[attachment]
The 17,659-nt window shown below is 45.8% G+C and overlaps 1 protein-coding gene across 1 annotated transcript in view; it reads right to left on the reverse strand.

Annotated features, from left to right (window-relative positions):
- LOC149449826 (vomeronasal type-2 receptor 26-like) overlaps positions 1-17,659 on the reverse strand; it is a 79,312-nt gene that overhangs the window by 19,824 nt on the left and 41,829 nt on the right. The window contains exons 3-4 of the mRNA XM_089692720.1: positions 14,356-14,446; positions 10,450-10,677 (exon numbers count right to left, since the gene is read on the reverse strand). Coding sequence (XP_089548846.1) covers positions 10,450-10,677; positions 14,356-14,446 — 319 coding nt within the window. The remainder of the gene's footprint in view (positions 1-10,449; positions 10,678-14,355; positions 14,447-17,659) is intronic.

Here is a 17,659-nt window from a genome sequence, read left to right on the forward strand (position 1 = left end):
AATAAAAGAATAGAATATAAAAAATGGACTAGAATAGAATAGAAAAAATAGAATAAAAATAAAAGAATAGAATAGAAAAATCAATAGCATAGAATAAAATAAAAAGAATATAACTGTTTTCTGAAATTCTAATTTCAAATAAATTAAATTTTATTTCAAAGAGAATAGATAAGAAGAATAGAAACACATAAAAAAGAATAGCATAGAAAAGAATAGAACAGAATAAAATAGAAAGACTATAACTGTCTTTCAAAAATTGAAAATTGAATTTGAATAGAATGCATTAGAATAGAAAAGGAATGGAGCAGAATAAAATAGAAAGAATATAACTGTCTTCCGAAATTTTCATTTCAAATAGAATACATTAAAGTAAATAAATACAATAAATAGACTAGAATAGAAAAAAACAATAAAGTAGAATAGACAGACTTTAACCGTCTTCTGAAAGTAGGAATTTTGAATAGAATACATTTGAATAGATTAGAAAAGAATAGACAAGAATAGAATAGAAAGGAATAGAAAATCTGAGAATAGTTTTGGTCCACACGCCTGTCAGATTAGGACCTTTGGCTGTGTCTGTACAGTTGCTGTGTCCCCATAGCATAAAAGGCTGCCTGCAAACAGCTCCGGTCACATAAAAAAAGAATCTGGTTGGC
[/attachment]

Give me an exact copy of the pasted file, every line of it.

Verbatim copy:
The 17,659-nt window shown below is 45.8% G+C and overlaps 1 protein-coding gene across 1 annotated transcript in view; it reads right to left on the reverse strand.

Annotated features, from left to right (window-relative positions):
- LOC149449826 (vomeronasal type-2 receptor 26-like) overlaps positions 1-17,659 on the reverse strand; it is a 79,312-nt gene that overhangs the window by 19,824 nt on the left and 41,829 nt on the right. The window contains exons 3-4 of the mRNA XM_089692720.1: positions 14,356-14,446; positions 10,450-10,677 (exon numbers count right to left, since the gene is read on the reverse strand). Coding sequence (XP_089548846.1) covers positions 10,450-10,677; positions 14,356-14,446 — 319 coding nt within the window. The remainder of the gene's footprint in view (positions 1-10,449; positions 10,678-14,355; positions 14,447-17,659) is intronic.

Here is a 17,659-nt window from a genome sequence, read left to right on the forward strand (position 1 = left end):
AATAAAAGAATAGAATATAAAAAATGGACTAGAATAGAATAGAAAAAATAGAATAAAAATAAAAGAATAGAATAGAAAAATCAATAGCATAGAATAAAATAAAAAGAATATAACTGTTTTCTGAAATTCTAATTTCAAATAAATTAAATTTTATTTCAAAGAGAATAGATAAGAAGAATAGAAACACATAAAAAAGAATAGCATAGAAAAGAATAGAACAGAATAAAATAGAAAGACTATAACTGTCTTTCAAAAATTGAAAATTGAATTTGAATAGAATGCATTAGAATAGAAAAGGAATGGAGCAGAATAAAATAGAAAGAATATAACTGTCTTCCGAAATTTTCATTTCAAATAGAATACATTAAAGTAAATAAATACAATAAATAGACTAGAATAGAAAAAAACAATAAAGTAGAATAGACAGACTTTAACCGTCTTCTGAAAGTAGGAATTTTGAATAGAATACATTTGAATAGATTAGAAAAGAATAGACAAGAATAGAATAGAAAGGAATAGAAAATCTGAGAATAGTTTTGGTCCACACGCCTGTCAGATTAGGACCTTTGGCTGTGTCTGTACAGTTGCTGTGTCCCCATAGCATAAAAGGCTGCCTGCAAACAGCTCCGGTCACATAAAAAAAGAATCTGGTTGGC